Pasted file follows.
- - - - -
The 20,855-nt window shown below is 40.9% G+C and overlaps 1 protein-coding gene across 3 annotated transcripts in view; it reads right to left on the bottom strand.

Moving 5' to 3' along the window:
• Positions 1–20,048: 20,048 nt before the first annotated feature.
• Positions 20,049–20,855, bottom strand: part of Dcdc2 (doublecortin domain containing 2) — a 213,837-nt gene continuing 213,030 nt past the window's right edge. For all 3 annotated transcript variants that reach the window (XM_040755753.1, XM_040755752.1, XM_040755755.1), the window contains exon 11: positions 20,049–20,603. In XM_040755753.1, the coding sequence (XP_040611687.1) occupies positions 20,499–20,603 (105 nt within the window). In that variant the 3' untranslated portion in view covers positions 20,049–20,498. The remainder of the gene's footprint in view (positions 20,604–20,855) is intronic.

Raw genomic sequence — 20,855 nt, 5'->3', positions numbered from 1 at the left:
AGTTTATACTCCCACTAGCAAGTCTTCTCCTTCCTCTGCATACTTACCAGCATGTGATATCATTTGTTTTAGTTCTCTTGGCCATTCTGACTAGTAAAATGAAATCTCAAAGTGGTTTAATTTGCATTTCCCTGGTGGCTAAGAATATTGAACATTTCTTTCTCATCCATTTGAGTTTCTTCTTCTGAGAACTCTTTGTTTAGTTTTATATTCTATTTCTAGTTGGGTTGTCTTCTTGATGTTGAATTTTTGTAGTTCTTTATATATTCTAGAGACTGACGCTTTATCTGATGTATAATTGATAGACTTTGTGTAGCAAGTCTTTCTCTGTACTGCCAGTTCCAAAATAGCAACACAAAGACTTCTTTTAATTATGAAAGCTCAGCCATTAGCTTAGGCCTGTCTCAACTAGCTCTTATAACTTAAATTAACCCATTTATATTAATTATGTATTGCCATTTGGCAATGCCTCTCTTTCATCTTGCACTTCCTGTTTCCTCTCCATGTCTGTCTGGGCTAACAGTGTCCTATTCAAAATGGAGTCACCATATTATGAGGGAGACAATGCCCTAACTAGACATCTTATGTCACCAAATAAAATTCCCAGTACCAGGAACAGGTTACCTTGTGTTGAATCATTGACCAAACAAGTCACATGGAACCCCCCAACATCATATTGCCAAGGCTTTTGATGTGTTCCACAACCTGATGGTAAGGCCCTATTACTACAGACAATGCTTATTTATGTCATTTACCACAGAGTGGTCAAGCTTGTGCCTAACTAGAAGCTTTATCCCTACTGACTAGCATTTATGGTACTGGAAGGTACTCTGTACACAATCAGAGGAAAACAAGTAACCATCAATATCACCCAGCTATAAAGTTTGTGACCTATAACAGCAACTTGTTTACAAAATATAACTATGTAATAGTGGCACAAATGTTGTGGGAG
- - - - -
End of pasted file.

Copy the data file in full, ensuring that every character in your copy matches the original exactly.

The 20,855-nt window shown below is 40.9% G+C and overlaps 1 protein-coding gene across 3 annotated transcripts in view; it reads right to left on the bottom strand.

Moving 5' to 3' along the window:
• Positions 1–20,048: 20,048 nt before the first annotated feature.
• Positions 20,049–20,855, bottom strand: part of Dcdc2 (doublecortin domain containing 2) — a 213,837-nt gene continuing 213,030 nt past the window's right edge. For all 3 annotated transcript variants that reach the window (XM_040755753.1, XM_040755752.1, XM_040755755.1), the window contains exon 11: positions 20,049–20,603. In XM_040755753.1, the coding sequence (XP_040611687.1) occupies positions 20,499–20,603 (105 nt within the window). In that variant the 3' untranslated portion in view covers positions 20,049–20,498. The remainder of the gene's footprint in view (positions 20,604–20,855) is intronic.

Raw genomic sequence — 20,855 nt, 5'->3', positions numbered from 1 at the left:
AGTTTATACTCCCACTAGCAAGTCTTCTCCTTCCTCTGCATACTTACCAGCATGTGATATCATTTGTTTTAGTTCTCTTGGCCATTCTGACTAGTAAAATGAAATCTCAAAGTGGTTTAATTTGCATTTCCCTGGTGGCTAAGAATATTGAACATTTCTTTCTCATCCATTTGAGTTTCTTCTTCTGAGAACTCTTTGTTTAGTTTTATATTCTATTTCTAGTTGGGTTGTCTTCTTGATGTTGAATTTTTGTAGTTCTTTATATATTCTAGAGACTGACGCTTTATCTGATGTATAATTGATAGACTTTGTGTAGCAAGTCTTTCTCTGTACTGCCAGTTCCAAAATAGCAACACAAAGACTTCTTTTAATTATGAAAGCTCAGCCATTAGCTTAGGCCTGTCTCAACTAGCTCTTATAACTTAAATTAACCCATTTATATTAATTATGTATTGCCATTTGGCAATGCCTCTCTTTCATCTTGCACTTCCTGTTTCCTCTCCATGTCTGTCTGGGCTAACAGTGTCCTATTCAAAATGGAGTCACCATATTATGAGGGAGACAATGCCCTAACTAGACATCTTATGTCACCAAATAAAATTCCCAGTACCAGGAACAGGTTACCTTGTGTTGAATCATTGACCAAACAAGTCACATGGAACCCCCCAACATCATATTGCCAAGGCTTTTGATGTGTTCCACAACCTGATGGTAAGGCCCTATTACTACAGACAATGCTTATTTATGTCATTTACCACAGAGTGGTCAAGCTTGTGCCTAACTAGAAGCTTTATCCCTACTGACTAGCATTTATGGTACTGGAAGGTACTCTGTACACAATCAGAGGAAAACAAGTAACCATCAATATCACCCAGCTATAAAGTTTGTGACCTATAACAGCAACTTGTTTACAAAATATAACTATGTAATAGTGGCACAAATGTTGTGGGAG